We have an position in this constituting around 1.5% of our portfolio. At this point of time, we have a queue to purchase shares to our ideal 5% stake.
We intend to hold this position for the long term (5 - 10 years).
This position forms part of our Unrecognised Growth portfolio.
Optimism in India:
India almost became the growth economy after China is opening up in the 70s and 80s. Decades pass them by and they still remain stick in the rut. Now, with every other economy sputtering, the demographic of India is coming through (just look at the number of Indian CEOs in the Fortune 500). The one thing that is holding back the Indians is their politics.
Lets hear from Prem Watsa - Chairman of Fairfax Financial
In May 2014, India’s political climate changed dramatically for the better with the election of Prime Minister Narendra Modi with a resounding majority. For the first time in 67 years, India has an unabashedly business friendly government. The ineffectiveness of India’s previous governments is seen by the fact that Canada’s economy at approximately $2 trillion with 35 million people is about the same size as India’s economy with 1.2 billion people. Mr. Modi has had great success in Gujarat, a state with 65 million people which he governed as Chief Minister for 13 years (elected three times). Gujarat had real economic growth of over 10% per year during this period while bringing water and electricity and providing child education to virtually every household. We think Mr. Modi can transform India, particularly if he gets re-elected for two more terms, as we think he will. He has an excellent track record, is incorruptible and is business friendly. We expect Mr. Modi to be the Lee Kuan Yew of India!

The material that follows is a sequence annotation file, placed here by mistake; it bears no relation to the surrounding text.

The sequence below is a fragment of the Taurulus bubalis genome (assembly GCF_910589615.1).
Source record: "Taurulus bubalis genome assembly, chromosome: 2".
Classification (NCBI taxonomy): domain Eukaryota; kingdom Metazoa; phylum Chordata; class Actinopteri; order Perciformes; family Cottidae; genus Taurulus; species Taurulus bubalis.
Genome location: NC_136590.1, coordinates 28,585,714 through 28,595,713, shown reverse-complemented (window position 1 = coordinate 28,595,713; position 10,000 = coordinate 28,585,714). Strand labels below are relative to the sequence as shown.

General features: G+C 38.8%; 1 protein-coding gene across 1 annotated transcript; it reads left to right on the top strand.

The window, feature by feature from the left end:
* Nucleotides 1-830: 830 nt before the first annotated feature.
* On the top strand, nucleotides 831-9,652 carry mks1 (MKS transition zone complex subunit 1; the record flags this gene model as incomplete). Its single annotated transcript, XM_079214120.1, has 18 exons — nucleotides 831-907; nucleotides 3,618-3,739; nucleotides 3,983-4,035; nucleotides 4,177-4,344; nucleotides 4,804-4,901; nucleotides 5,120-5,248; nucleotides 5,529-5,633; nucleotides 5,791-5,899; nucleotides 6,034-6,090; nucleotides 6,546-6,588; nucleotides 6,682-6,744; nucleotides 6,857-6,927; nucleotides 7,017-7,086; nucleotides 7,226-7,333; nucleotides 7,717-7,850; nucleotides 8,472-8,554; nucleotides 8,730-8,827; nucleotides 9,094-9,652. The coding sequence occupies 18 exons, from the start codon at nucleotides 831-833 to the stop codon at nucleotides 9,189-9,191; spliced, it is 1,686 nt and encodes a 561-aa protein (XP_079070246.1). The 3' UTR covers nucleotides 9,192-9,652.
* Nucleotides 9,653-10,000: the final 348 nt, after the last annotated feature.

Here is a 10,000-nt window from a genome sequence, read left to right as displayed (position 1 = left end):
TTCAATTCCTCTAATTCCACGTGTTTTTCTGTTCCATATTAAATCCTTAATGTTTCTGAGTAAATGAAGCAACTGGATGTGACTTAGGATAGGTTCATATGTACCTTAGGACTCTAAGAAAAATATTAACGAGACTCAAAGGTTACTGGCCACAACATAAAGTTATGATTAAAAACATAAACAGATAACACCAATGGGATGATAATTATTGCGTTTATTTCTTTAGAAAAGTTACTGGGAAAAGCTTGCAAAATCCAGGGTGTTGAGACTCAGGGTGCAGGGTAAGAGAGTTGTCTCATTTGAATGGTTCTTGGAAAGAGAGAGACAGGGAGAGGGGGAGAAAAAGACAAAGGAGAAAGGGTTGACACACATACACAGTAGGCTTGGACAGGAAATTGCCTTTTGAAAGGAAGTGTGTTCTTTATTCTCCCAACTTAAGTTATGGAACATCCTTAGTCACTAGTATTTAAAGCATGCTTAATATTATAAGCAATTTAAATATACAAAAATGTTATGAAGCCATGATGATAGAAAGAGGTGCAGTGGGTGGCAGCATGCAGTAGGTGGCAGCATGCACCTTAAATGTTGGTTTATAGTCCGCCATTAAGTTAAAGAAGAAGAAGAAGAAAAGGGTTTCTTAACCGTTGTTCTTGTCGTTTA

We are not that optimistic as Modi being the Lee Kuan Yew as India is much more diverse than Singapore but anything better than previous administration is a huge bonus.
Investing in India:
Let’s move into the investing in India. If you have the capability to invest in India, it is one of the most dynamic exchange on the market. Every week, we seem to hear a demerger, some corporate restructuring. Investing in India looks tough with many good and professional investors coupled with mom and pop investors. Valuation tend to overshoot dramatically and then revert. Unlike the Hong Kong and the Chinese market, where some sleuthing could be done with a few call, we are totally helpless in India.
Thus if we are to invest in India, we will
need to plant some boots on the ground in India
and/or find someone who is well verse in India and work with him
and/or buy with a huge margin of safety
These are tough criteria to meet until the pandemic came along. The company we will be talking about today is FairFax India.
Fairfax and Prem Watsa:
For the uninitiated and Prem Watsa was once mentioned at the same breath as Warren Buffett. He is commonly known as Warren Buffett of Canada. To give you the perspective of long term investing in Fairfax, let us quote from the Motley Fools Canada.
Over the long term, Prem Watsa is an absolute legend. From 1985 – when he took over Fairfax Financial (TSX:FFH) – to the end of 2018, the company’s book value per share grew from US$1.52 to US$432.46. That’s a compound annual growth rate (CAGR) of 18.7% per share. And remember, Fairfax has paid a US$10 per share dividend for years now, cash out the door that has restricted the growth of book value.